Sequence stratigraphic characterisation of petroleum reservoirs in Block 11b/12b of the Southern Outeniqua Basin
Nfor, Nformi Emmanuel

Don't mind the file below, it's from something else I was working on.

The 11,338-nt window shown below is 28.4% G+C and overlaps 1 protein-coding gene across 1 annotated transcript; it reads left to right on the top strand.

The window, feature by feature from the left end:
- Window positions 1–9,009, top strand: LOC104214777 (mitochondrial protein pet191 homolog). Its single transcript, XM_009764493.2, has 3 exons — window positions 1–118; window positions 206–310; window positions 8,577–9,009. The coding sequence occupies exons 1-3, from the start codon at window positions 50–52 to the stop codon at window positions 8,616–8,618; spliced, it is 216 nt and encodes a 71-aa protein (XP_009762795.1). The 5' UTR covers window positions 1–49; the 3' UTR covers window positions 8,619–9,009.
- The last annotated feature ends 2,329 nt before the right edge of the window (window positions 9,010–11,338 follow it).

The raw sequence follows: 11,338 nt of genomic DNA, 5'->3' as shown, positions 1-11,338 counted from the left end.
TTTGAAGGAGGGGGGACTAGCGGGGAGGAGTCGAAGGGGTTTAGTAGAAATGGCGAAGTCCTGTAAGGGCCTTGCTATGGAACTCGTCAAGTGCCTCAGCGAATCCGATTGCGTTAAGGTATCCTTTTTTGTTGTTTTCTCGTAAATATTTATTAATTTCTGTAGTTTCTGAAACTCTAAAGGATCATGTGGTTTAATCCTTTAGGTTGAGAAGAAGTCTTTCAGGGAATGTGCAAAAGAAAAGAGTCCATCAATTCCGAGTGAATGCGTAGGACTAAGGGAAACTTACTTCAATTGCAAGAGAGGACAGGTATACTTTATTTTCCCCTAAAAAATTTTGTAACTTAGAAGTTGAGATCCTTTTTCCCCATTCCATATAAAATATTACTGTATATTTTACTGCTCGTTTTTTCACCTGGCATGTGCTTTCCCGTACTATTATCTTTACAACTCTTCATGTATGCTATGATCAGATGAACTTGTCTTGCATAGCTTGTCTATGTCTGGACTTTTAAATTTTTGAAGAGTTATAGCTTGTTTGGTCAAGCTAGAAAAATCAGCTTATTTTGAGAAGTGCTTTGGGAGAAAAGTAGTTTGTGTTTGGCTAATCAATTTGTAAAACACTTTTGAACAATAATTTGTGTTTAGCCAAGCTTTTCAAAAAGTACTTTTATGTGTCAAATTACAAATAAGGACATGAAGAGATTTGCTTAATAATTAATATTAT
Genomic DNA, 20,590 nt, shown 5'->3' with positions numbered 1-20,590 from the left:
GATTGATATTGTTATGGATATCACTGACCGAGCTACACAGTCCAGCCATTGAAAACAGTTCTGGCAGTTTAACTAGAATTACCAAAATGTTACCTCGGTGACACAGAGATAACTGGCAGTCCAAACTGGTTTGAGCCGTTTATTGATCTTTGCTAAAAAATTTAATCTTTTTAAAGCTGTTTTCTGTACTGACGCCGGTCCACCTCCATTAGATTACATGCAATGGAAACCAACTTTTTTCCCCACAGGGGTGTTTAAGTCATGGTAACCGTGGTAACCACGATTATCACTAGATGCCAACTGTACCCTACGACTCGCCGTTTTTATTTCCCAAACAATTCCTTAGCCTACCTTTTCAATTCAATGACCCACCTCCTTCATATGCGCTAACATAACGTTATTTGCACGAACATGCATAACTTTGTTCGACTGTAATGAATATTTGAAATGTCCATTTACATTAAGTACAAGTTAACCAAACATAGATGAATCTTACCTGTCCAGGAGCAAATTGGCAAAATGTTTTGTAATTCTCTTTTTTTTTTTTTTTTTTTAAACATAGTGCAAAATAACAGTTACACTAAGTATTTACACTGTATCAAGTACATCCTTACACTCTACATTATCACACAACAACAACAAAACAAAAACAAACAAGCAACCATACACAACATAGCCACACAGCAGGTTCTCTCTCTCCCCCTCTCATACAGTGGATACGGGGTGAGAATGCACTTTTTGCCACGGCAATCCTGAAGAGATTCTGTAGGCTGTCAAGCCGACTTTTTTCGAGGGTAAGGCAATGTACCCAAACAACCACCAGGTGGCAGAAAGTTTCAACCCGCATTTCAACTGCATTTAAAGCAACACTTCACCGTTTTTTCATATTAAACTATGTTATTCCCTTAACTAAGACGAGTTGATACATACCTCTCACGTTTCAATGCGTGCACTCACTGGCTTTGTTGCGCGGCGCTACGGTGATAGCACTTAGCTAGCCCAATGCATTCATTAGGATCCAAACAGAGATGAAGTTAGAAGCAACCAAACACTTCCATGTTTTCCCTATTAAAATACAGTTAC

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The main purpose of this study was to identify and characterize the various sand prone depositional facies in the deepwater Southern Outeniqua Basin which generally tend to form during lowstand (marine regression) conditions producing progradational facies. It made use of sequence stratigraphy and turbidite facies models to predict the probable location of deepwater reservoirs in the undrilled Southern Outeniqua Basin using data from basin margin Pletmos Basin and the deepwater Southern Outeniqua Basin. Basin margin depositional packages were correlated in time and space with deepwater packages. It was an attempt at bridging the gap between process-related studies of sedimentary rocks and the more traditional economic geology f commercial deposits of petroleum using prevailing state-of-the-art in basin analysis. It enabled the most realistic reconstructions of genetic stratigraphy and offered the greatest application in exploration. Sequence stratigraphic analysis and interpretation of seismics, well logs, cores and biostratigraphic data was carried out providing a chronostratigraphic framework of the study area within which seismic facies analysis done. Nine (9) seismic lines that span the shallow/basin margin Pletmos basin into the undrilled deepwater Southern Outeniqua basin were analysed and interpreted and the relevant seismic geometries were captured. Four (4) turbidite depositional elements were identified from the seismic lines: channel, overbank deposits, haotic deposits and basin plain (basin floor fan) deposits. These were identified from the relevant seismic geometries (geometric attributes) observed on the 2D seismic lines. Thinning attributes, unconformity attributes and seismic facies attributes were observed from the seismic lines. This was preceded by basic structural analyses and interpretation of the seismic lines. according to the structural analysis and interpretation, deposition trended NW-SE and NNW-SSE as we go deepwater into the Southern Outeniqua basin. Well logs from six (6) of the interpreted wells indicated depositional channel fill as well as basin floor fans. This was identified in well Ga-V1 and Ga-S1 respectively. A bell and crescent shape gamma ray log signature was observed in well Ga-V1 indicating a fining up sequence as the channel was abandoned while an isolated massive mound-shape gamma ray log signature was observed in Ga-S1 indicating basin plain well-sorted sands. Core analyses and interpretation from two southern-most wells revealed three (3) facies which were derived based on Walker‘s 1978, turbidite facies. The observed facies were: sandstone, sand/shale and shale facies. Sequence stratigraphic characterisation of petroleum reservoirs in block 11b/12b of the Southern Outeniqua Basin. Cores of well Ga-V1 displayed fine-grained alternations of thin sandstone beds and shales belonging to the thin-bedded turbidite facies. This is typical of levees of the upper fan channel but could easily be confused with similar facies on the basin plain. According to Walker, 1978 such facies form under conditions of active fan progradation. Ga-S1 cores displayed not only classic turbidite facies where there was alternating sand and shale sections but showed thick uninterrupted sections of clean sands. This is typical of basin plain deposits. Only one well had biostratigraphic data though being very limited in content. This data revealed particular depth sections and stratigraphic sections as having medium to fast depositional rates. Such rates are characteristic of turbidite deposition from turbidity currents. This study as well as a complementary study by Carvajal et al., 2009 revealed that the Southern Outeniqua basin is a sand-prone basin with many progradational sequences in which tectonics and sediment supply rate have been significant factors (amongst others such as sea level change) in the formation of these deepwater sequences. In conclusion, the Southern Outeniqua basin was hereby seen as having a viable and unexplored petroleum system existing in this sand prone untested world class.